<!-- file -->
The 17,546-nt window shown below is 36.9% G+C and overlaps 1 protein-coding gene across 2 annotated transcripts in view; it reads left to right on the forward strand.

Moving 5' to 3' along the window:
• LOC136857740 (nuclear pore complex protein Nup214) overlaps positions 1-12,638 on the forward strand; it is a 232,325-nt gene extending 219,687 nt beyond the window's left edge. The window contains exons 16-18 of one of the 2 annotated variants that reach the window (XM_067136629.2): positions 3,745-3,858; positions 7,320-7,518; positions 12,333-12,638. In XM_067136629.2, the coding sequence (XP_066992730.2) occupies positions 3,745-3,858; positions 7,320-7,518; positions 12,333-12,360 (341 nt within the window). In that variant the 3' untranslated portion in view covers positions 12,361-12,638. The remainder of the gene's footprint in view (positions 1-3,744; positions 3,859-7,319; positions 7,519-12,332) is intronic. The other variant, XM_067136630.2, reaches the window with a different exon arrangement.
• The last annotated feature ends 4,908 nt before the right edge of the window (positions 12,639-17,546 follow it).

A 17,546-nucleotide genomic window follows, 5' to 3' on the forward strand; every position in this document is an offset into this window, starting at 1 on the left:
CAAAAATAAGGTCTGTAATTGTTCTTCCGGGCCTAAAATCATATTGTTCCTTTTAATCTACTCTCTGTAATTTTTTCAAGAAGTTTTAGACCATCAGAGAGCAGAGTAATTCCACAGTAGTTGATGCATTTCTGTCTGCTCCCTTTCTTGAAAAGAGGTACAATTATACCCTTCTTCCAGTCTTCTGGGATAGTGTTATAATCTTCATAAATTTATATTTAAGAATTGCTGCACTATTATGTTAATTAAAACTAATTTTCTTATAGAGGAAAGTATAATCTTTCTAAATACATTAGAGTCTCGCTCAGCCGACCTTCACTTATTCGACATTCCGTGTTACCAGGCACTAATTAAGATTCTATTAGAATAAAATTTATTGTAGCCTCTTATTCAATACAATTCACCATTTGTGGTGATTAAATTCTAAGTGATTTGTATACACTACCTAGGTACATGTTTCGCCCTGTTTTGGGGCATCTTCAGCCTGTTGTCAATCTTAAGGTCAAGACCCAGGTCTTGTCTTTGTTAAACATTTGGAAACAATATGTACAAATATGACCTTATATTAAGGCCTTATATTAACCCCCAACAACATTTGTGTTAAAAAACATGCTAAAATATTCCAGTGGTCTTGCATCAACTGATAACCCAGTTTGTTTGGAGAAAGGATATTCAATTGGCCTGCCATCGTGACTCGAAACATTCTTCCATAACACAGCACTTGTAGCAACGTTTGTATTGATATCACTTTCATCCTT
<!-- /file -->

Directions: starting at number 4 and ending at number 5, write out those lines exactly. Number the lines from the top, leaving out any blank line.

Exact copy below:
• The last annotated feature ends 4,908 nt before the right edge of the window (positions 12,639-17,546 follow it).

A 17,546-nucleotide genomic window follows, 5' to 3' on the forward strand; every position in this document is an offset into this window, starting at 1 on the left: